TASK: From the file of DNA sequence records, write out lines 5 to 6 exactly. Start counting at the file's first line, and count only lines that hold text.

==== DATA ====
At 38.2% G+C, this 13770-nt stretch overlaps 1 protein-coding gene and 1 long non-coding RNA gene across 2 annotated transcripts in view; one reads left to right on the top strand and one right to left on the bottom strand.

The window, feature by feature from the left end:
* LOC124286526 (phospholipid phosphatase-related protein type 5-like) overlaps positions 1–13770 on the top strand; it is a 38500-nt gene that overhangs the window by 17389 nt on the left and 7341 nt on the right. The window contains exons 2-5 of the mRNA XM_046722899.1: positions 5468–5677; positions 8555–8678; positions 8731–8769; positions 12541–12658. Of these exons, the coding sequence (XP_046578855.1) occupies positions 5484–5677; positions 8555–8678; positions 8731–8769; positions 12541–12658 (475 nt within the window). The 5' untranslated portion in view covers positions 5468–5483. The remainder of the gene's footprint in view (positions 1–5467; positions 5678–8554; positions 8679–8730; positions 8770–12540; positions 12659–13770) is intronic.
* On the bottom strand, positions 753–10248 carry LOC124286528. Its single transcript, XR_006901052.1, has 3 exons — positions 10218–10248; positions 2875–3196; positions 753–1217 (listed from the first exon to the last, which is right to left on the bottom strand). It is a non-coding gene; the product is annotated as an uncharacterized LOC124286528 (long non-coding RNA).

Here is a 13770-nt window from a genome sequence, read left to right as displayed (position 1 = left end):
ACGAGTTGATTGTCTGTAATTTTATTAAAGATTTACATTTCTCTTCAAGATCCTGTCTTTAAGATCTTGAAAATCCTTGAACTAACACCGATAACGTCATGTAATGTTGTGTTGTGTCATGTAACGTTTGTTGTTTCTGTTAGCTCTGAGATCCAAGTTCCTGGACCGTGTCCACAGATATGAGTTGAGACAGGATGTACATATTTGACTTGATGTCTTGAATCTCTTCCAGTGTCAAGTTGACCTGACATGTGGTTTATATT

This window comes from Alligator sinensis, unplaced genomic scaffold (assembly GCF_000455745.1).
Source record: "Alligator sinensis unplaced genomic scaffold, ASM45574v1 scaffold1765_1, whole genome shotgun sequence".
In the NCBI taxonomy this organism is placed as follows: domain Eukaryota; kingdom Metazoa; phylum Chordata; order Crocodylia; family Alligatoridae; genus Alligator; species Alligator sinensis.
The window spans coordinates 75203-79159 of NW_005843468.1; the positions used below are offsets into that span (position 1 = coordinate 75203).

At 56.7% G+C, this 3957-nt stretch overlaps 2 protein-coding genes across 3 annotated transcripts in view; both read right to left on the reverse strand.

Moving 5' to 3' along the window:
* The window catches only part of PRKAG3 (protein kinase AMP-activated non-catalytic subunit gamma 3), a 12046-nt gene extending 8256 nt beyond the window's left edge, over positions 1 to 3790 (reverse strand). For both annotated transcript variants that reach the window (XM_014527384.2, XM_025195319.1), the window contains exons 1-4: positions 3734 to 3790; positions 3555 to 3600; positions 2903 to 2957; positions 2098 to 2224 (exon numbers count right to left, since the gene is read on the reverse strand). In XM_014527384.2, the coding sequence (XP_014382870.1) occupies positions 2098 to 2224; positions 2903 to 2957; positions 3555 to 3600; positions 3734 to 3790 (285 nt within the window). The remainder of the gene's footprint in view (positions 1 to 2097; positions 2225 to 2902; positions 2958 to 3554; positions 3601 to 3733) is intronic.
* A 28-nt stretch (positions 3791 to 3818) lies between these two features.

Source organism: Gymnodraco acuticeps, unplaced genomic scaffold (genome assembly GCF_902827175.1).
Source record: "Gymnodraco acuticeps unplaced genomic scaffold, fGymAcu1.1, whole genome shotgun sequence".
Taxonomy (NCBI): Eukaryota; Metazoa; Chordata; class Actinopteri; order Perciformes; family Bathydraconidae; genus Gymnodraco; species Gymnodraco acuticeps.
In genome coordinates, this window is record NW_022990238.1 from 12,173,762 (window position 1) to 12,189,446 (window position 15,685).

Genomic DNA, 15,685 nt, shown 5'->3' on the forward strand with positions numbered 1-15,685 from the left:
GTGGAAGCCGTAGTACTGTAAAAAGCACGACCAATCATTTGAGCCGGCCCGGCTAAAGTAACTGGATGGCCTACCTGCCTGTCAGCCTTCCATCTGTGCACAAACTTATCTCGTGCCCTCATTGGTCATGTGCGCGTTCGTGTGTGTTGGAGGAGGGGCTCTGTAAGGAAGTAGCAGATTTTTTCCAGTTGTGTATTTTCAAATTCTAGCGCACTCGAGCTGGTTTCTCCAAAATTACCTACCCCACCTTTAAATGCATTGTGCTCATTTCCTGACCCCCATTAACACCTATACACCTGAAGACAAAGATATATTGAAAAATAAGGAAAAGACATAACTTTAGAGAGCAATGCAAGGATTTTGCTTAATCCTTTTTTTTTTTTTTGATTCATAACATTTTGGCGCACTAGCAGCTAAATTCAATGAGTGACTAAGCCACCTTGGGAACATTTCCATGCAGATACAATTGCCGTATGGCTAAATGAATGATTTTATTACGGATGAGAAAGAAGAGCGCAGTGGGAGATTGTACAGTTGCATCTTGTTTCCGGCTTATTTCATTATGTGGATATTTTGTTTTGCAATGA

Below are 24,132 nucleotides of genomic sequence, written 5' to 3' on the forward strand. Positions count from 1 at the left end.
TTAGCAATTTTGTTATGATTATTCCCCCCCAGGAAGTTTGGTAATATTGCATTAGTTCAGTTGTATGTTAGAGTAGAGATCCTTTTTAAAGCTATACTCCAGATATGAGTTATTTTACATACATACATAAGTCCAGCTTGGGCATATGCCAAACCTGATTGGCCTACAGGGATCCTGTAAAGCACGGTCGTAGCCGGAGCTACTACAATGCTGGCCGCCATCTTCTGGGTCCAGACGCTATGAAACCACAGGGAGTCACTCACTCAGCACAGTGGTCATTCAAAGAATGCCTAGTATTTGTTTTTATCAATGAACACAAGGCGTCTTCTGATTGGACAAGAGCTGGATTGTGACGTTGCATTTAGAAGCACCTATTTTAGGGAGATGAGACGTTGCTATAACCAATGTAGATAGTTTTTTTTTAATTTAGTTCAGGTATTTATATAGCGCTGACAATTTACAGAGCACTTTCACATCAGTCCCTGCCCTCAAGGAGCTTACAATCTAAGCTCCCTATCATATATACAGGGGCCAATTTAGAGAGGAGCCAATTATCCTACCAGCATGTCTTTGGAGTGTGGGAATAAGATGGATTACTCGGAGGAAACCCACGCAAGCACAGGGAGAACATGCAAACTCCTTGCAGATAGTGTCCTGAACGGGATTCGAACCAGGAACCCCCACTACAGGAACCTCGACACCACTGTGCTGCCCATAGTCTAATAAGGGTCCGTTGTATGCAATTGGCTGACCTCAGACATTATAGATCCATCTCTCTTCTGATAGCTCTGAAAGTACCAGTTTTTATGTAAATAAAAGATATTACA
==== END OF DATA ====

Here is a 13770-nt window from a genome sequence, read left to right as displayed (position 1 = left end):
ACGAGTTGATTGTCTGTAATTTTATTAAAGATTTACATTTCTCTTCAAGATCCTGTCTTTAAGATCTTGAAAATCCTTGAACTAACACCGATAACGTCATGTAATGTTGTGTTGTGTCATGTAACGTTTGTTGTTTCTGTTAGCTCTGAGATCCAAGTTCCTGGACCGTGTCCACAGATATGAGTTGAGACAGGATGTACATATTTGACTTGATGTCTTGAATCTCTTCCAGTGTCAAGTTGACCTGACATGTGGTTTATATT